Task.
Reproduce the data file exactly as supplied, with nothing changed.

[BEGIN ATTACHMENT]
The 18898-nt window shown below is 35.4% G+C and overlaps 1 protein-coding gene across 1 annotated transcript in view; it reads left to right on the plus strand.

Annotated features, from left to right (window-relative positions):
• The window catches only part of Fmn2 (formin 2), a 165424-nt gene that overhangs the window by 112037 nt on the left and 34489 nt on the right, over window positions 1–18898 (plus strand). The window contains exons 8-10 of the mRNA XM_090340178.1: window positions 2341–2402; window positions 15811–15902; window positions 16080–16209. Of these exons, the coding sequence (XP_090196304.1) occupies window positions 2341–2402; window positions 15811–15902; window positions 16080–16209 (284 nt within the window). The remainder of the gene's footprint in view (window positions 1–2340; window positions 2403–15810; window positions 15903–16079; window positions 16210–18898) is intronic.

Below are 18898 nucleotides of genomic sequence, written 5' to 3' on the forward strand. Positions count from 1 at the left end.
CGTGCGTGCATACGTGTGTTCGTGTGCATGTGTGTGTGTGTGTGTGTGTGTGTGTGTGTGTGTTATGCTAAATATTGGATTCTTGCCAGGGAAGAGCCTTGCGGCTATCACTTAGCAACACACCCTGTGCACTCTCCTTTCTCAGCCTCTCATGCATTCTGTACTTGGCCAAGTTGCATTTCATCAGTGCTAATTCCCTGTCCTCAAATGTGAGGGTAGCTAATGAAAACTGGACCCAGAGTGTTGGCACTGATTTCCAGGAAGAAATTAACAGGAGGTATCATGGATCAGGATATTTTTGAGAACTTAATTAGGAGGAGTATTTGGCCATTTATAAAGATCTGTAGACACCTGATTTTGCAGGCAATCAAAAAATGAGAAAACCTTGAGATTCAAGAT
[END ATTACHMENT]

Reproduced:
The 18898-nt window shown below is 35.4% G+C and overlaps 1 protein-coding gene across 1 annotated transcript in view; it reads left to right on the plus strand.

Annotated features, from left to right (window-relative positions):
• The window catches only part of Fmn2 (formin 2), a 165424-nt gene that overhangs the window by 112037 nt on the left and 34489 nt on the right, over window positions 1–18898 (plus strand). The window contains exons 8-10 of the mRNA XM_090340178.1: window positions 2341–2402; window positions 15811–15902; window positions 16080–16209. Of these exons, the coding sequence (XP_090196304.1) occupies window positions 2341–2402; window positions 15811–15902; window positions 16080–16209 (284 nt within the window). The remainder of the gene's footprint in view (window positions 1–2340; window positions 2403–15810; window positions 15903–16079; window positions 16210–18898) is intronic.

Below are 18898 nucleotides of genomic sequence, written 5' to 3' on the forward strand. Positions count from 1 at the left end.
CGTGCGTGCATACGTGTGTTCGTGTGCATGTGTGTGTGTGTGTGTGTGTGTGTGTGTGTGTGTTATGCTAAATATTGGATTCTTGCCAGGGAAGAGCCTTGCGGCTATCACTTAGCAACACACCCTGTGCACTCTCCTTTCTCAGCCTCTCATGCATTCTGTACTTGGCCAAGTTGCATTTCATCAGTGCTAATTCCCTGTCCTCAAATGTGAGGGTAGCTAATGAAAACTGGACCCAGAGTGTTGGCACTGATTTCCAGGAAGAAATTAACAGGAGGTATCATGGATCAGGATATTTTTGAGAACTTAATTAGGAGGAGTATTTGGCCATTTATAAAGATCTGTAGACACCTGATTTTGCAGGCAATCAAAAAATGAGAAAACCTTGAGATTCAAGAT